SXSW Film Review – The Great Invisible

The Great Invisible

The Great Invisible

While meaning well in trying to get justice for those who suffered from the Deepwater Horizon Oil spill, The Great Invisible has several different ideas it wants to get across and has trouble fitting them all in. A great documentary can succeed in many ways by giving us intriguing people or situations and letting these people inform us in their own words and actions. There are also talking heads, where we hear from a variety of experts, getting to the heart of a complex matter and making it clear for those of us who otherwise would have trouble following it. Or just having a central figure take us through an issue or situation, so we can see the reactions that come from it. Here, there is a little bit of everything and this becomes problematic.

In looking into the spill and its aftereffects, we move from those who were on the oil well when it exploded, to residents of the Gulf of Mexico that were affected by the spill—mainly through the travels of a man who is helping out by giving out food—to some oil industry people sitting around talking about how they see the energy future and how addicted we all are to cheap fuel. These are all people who should be able to give us insight into many aspects of the spill, but the results are mixed.

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When talking with a man who helps out those who work in the Gulf, the sense of who these people are and what happened to them is muted, in that we do not know much about them. He mentions that people are too afraid or set in their ways to make an effort to fight back. Yet we are never shown how or why this is. There is also reference to people who just want the deep water drilling to continue regardless of the problems, because it affects their livelihood, but this is just mentioned and we hear nothing else on the issue.

When we cut to the workers we hear about some of the culture of the oil drilling business and the people who get involved in that work, which gave a great sense of the kind of people who are interested in work but not anything more about them as individuals. When we hear about some of the mental and physical anguish that the workers of Deepwater are experiencing, it is near the end of the film, and that emotion is muted so that I had little sense of who these people were before and after the accident, which left me uninvolved, despite their obvious physical and emotional pain.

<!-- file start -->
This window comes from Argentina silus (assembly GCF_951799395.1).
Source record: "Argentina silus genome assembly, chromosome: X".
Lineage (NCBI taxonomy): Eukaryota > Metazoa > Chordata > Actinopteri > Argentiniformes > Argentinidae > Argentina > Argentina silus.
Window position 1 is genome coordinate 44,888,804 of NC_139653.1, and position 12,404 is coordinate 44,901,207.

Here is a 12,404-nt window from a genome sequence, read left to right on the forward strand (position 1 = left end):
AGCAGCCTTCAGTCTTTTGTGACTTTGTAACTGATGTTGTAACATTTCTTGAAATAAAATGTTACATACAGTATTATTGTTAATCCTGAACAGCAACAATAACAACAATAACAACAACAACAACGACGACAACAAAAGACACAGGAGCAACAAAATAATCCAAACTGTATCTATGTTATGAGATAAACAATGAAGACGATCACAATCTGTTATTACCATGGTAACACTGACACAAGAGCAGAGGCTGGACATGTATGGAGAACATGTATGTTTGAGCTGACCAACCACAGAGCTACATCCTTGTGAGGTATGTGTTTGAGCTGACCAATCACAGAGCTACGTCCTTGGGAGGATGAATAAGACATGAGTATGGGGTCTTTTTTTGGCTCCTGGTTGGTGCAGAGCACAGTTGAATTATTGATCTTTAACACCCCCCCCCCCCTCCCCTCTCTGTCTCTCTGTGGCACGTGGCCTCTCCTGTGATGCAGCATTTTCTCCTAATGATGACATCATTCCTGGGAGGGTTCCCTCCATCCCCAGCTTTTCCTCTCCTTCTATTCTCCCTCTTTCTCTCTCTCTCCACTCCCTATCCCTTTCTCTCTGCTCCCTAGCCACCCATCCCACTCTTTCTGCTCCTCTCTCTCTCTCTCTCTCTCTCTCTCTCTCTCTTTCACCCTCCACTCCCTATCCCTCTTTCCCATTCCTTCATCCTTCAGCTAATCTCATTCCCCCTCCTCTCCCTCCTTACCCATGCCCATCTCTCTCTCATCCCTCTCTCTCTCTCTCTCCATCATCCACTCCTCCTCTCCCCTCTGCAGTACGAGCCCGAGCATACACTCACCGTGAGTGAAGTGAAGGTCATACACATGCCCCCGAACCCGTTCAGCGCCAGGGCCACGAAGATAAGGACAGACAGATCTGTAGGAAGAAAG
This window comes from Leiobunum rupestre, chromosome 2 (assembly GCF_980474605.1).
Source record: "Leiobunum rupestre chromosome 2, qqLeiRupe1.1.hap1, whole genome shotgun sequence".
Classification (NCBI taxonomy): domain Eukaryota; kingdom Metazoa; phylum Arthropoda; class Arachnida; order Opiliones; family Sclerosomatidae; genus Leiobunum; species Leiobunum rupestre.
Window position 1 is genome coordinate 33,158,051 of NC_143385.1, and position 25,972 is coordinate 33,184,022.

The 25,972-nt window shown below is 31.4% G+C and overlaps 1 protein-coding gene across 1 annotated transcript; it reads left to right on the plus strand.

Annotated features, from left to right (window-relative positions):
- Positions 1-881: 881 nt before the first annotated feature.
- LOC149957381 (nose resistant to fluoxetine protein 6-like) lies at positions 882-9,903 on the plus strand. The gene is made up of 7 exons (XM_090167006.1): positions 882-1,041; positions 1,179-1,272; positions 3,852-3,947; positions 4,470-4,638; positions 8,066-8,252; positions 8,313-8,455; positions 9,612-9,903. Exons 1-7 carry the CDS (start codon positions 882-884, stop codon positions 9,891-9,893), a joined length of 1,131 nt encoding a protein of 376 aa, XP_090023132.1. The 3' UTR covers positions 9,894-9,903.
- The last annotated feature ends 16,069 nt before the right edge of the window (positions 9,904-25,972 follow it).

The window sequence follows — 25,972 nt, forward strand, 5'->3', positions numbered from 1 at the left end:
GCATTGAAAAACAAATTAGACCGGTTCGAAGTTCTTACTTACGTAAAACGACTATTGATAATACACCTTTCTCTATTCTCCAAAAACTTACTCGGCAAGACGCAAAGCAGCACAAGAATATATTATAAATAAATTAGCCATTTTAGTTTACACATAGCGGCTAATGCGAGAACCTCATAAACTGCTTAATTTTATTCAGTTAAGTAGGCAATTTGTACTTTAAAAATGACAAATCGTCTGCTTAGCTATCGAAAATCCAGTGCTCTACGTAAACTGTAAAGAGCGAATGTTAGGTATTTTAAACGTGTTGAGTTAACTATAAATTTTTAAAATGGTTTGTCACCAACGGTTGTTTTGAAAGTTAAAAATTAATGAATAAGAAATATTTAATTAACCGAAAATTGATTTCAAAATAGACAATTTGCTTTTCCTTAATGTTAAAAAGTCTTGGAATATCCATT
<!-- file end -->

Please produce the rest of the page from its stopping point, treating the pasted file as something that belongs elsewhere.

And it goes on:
The oil industry people who appeared not to know they were being taped as they just sat around eating dinner made some intriguing comments. The way they justified what they are doing in the interest of what the market wants and how hard they work, and how the United States’ thirst for oil makes us just as guilty, was an intriguing way to really get into how those who make money in oil think, and make some legitimate points about our energy issues. This was by far the most interesting part, because it made for a viewpoint that is usually unheard. Yet it left me wanting more: more insight, more of how they see themselves and what they think is the answer to energy problems. It raised questions that the film did not give answers to or give a way to explore further.

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The lack of connection to the subjects would have been fine, but when it came to the situations presented, I didn’t feel like I learned much. That the oil industry is still profiting and that little is being done to slow them down isn’t a major revelation. The oil workers talk about some of the problems that the well was having before the explosion, the cutting corners, but we are never given any major details to inform us to what exactly went wrong. We are told that BP isn’t getting the claims out to the people they said they were going to, and some general reasons about some not having the right paperwork, but no wider sense of the problem. That the oil industry is ill prepared to deal with another spill and is still expanding the drilling operations is news to an extent, but was not surprising. These are broad facts that are unlikely to shock anyone and the filmmakers inform us of this without getting into the why or how and it felt like simple rhetoric.

There were some things that were of interest, like the oil rig culture and seeing into the heart of what oilmen think, but too many ideas and jumping around from group to group left things scattered and unfocused. I do not doubt the passion that director Margaret Brown has for the people suffering in the Gulf, and she is justified in her anger over how little the oil industry is doing to change its ways or even clean up the messes it has already made. But in creating a film about these issues, the inherent anger that we all have does not alone make the narrative presented, interesting.




Benjamin is a film connoisseur and Oscar watcher who lives in Minneapolis and, when not reviewing movies, works at the Hennepin County Library.

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